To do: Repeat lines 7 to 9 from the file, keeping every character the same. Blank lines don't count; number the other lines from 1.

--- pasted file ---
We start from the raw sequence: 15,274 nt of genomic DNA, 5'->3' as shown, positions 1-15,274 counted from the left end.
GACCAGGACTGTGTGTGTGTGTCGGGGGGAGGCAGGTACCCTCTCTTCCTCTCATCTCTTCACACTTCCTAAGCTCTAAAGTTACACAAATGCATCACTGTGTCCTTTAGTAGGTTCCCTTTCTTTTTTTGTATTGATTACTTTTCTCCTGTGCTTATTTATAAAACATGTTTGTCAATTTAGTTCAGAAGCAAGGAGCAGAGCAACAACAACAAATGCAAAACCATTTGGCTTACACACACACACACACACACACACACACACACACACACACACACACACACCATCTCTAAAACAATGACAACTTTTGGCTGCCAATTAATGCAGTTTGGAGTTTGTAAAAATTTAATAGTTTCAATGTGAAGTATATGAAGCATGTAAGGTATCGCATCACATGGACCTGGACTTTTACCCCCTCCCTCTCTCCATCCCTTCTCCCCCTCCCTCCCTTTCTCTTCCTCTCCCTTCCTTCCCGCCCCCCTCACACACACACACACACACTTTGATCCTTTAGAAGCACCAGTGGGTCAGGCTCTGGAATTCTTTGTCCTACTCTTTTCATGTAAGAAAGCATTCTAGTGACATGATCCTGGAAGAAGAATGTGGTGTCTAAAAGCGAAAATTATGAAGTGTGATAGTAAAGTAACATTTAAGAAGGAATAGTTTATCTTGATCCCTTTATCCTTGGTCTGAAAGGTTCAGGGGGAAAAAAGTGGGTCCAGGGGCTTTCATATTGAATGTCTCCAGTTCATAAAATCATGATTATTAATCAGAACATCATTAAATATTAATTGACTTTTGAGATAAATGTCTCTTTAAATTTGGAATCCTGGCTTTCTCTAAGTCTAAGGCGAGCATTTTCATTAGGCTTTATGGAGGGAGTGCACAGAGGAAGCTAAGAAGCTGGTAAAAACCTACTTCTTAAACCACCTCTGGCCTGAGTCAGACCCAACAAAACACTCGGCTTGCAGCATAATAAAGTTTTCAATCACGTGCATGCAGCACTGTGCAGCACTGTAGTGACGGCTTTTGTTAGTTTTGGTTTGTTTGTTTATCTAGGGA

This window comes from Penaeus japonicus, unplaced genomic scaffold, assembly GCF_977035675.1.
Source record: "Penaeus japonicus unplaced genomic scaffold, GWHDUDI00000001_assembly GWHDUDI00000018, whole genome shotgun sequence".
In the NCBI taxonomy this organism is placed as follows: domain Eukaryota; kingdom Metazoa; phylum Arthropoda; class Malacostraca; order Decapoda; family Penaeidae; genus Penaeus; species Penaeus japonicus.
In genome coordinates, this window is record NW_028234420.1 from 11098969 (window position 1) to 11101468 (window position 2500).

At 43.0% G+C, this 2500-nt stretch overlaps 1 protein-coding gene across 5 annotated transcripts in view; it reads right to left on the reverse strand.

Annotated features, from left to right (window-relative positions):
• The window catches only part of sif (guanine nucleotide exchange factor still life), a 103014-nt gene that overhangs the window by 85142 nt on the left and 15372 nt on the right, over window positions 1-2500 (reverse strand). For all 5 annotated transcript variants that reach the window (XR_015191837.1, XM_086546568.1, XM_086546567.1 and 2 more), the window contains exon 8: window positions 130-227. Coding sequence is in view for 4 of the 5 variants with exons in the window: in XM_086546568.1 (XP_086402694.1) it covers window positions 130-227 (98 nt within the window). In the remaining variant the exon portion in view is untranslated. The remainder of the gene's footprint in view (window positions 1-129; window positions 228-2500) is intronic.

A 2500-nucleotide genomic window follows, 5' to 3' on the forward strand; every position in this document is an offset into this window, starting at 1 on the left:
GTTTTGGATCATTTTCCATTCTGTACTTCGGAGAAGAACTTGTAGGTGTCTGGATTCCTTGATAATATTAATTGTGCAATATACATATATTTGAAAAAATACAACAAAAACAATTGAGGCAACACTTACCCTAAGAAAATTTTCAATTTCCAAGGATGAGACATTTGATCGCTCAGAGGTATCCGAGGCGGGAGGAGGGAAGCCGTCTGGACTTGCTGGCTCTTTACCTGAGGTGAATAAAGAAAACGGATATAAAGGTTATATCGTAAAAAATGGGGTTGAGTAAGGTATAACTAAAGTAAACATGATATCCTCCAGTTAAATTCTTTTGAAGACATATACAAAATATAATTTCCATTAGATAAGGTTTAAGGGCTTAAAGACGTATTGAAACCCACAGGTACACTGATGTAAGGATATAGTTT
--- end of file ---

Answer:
At 43.0% G+C, this 2500-nt stretch overlaps 1 protein-coding gene across 5 annotated transcripts in view; it reads right to left on the reverse strand.

Annotated features, from left to right (window-relative positions):
• The window catches only part of sif (guanine nucleotide exchange factor still life), a 103014-nt gene that overhangs the window by 85142 nt on the left and 15372 nt on the right, over window positions 1-2500 (reverse strand). For all 5 annotated transcript variants that reach the window (XR_015191837.1, XM_086546568.1, XM_086546567.1 and 2 more), the window contains exon 8: window positions 130-227. Coding sequence is in view for 4 of the 5 variants with exons in the window: in XM_086546568.1 (XP_086402694.1) it covers window positions 130-227 (98 nt within the window). In the remaining variant the exon portion in view is untranslated. The remainder of the gene's footprint in view (window positions 1-129; window positions 228-2500) is intronic.